(Bill McGrath, BETA) Mr. McGrath has reviewed most of the new design, and thinks it's far superior to the previous iteration. The relocation of Ryder Brook has stormwater benefits, and it will be directed through a water quality structure. He's satisfied with the big picture, but may have additional technical comments to make, such as water quality controls and grading changes. The applicant needs to confirm that new outflows to Mill Brook will be clean runoff.
(Susan Chapnick, Conservation Commission Chair) Ms. Chapnick notes that the Conservation Commission provided a letter to the ZBA, but has not been able to review the applicant's response. The Commission will discuss this at working session this Thursday night.
The commission previously recommended that no waivers be given, and that recommendation still stands. She thinks we'll be able to come to an agreement on conditions.
The commission recommended enhancements to the riverfront area and Ms. Chapnick is pleased to see them incorporated into the plans. She'd like to see green space improvements in area 1. She's pleased to see NOAA 14+ precipitation data used. She's not sure if there will be parking in the 25' buffer around Mill Brook. The commission hasn't reviewed the vegetation and planting plans yet. She appreciates that the applicants have provided an alternatives analysis, but the commission hasn't reviewed it yet.
(Steve Revilak, ZBA) Mr. Revilak asks several questions about the contour diagram for the Ryder Brook relocation, and the connection to Ryder Brook.
The relocated brook will be 4' deep and 3' wide.
(Steve Revilak, ZBA) Mr. Revilak says he understands the the bridge over Mill Brook will be located above the 100 year base flood elevation. He asks how far.
The bridge will be located above the 100 year base flood elevations, but the specific plans have yet to be worked out.
The chair opens the hearing to public comment.
(Steve Moore) As a member of the tree committee, Mr. Moore applauds the landscaping plans. He asks if Ryder Brook is a perennial stream.
(Susan Chapnick) Ms. Chapnick says it's not a perennial stream. It's an intermittent stream that's not protected by state laws, but it is protected by local bylaws.
(Steve Moore) Mr. Moore says that intermittent streams aren't a good source of irrigation water. He asks if the applicants plan to use irrigation on their plantings.
(Kyle Zick) Mr. Zick says they plan to use irrigation.
(Steve Moore) Mr. Moore asks what percentage of the new trees will be large shade trees.
(Kyle Zick) Mr. Zick says there will be a mixture of trees. The majority will be large shade trees, with some understory trees.
(Steve Moore) Mr. Moore asks how the conveyance pipes will be kept clean.
(Randy Miron) Mr. Miron says they'll install a rack at the entrance to the conveyance pipe, in order to prevent debris from entering. Cleaning will be part of the operational and maintenance plan.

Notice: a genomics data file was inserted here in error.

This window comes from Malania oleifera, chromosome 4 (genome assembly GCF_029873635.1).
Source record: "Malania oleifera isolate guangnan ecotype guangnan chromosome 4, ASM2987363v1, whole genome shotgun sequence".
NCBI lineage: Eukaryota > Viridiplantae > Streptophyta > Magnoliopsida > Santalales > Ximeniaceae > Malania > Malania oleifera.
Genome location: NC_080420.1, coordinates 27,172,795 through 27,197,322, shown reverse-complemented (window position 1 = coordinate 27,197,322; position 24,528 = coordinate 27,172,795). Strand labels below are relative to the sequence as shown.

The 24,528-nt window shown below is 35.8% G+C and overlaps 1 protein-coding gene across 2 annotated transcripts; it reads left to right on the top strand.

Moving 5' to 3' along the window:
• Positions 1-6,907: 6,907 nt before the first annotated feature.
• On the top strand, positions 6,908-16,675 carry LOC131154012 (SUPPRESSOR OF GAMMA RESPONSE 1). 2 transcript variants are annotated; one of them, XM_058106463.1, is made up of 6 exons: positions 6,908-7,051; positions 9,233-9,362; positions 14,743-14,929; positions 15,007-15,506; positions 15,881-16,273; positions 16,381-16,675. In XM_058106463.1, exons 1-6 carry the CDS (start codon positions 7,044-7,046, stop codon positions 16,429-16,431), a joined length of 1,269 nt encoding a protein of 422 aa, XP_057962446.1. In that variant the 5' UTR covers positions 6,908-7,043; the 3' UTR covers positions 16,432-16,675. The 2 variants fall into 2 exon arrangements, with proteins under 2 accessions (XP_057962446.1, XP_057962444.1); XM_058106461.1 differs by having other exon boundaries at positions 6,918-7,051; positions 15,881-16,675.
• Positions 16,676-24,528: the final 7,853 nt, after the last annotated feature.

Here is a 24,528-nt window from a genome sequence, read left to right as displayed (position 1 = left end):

(Steve Moore) Mr. Moore says that trash screen along Mill Brook tend to clog up, and it's important to keep them clean.
(Alex Tee) Mr. Tee says this sounds like a good plan. He asks if something can be done to the landscaping along the west driveway, because there's little planting there.
(Kyle Zick) Mr. Zick says the driveway is a constrained space, and they are trying to maximize planting. The driveway is required for site access, and there are easements which can't be blocked.
(Randy Miron) Mr. Miron says that entire area is impervious, and they are planning to reduce existing sheet runoff into the brook.
There are no further comments from the public.
(Christian Klein) Mr. Klein asks how far along Ryder street will the drainage system extend.
(Randy Miron) Mr. Miron shows the location on the plans.
(Steve Revilak) Mr. Revilak says he visited the site after the last hearing on traffic and circulation, in order to take a closer look at Ryder Street and the west driveway. He'd like to state some observations.
Mr. Revilak visited the area on a bicycle and tried the various ingress and egress routes. Bicycles are smaller, slower, and more vulnerable vehicles, which are more sensitive to traffic. He agrees with having bicycle traffic enter and leave on the west driveway. That provides convenient access to the minuteman, and a cyclist that needs to head east on Mass Ave will have the option of using a crosswalk to get to the other side of the Mass Ave intersection.
Mr. Revilak suggests a no parking restriction in front of 9 Ryder, if the applicants are able to do that. Parked cars in front of 9 Ryder obstruct visibility to the west driveway. In addition, the encroachment on the other side of the street creates something of a pinch point.
Mr. Revilak doesn't see a problem with two-way bicycle traffic and one-way auto traffic on the west driveway. He'd feel comfortable using the full lane in the direction of traffic, and suggests a painted lane for counter-flow bike traffic, if there's room to do so.
Mr. Revilak recalls Mr. Tee's suggestion of making the west driveway entrance-only rather than exit-only. He thinks that's worth considering, in order to minimize lane crossings.
Finally, there's the condition of Ryder street. He understands that some of the residents oppose repaving because the poor condition of the road helps to slow down traffic. However, the poor condition of the road is also a hazard for cyclists. He suggests paving a half-lane closest to the curb as a compromise.
(Mary Winstanley O'Connor) Ms. Winstanley O'Connor says they won't be requesting a no-parking restriction in front of 9 Ryder, and aren't planning to take back the encroachment on the other side of the street.
(Christian Klein) Mr. Klein notes two upcoming meetings that may be of interest to abutters. The conservation commission has a working session scheduled for Thursday night at 7:30, and the Appleton Street redesign committee is meeting on Thursday night at 7:00pm.
Hearing continued to April 27th.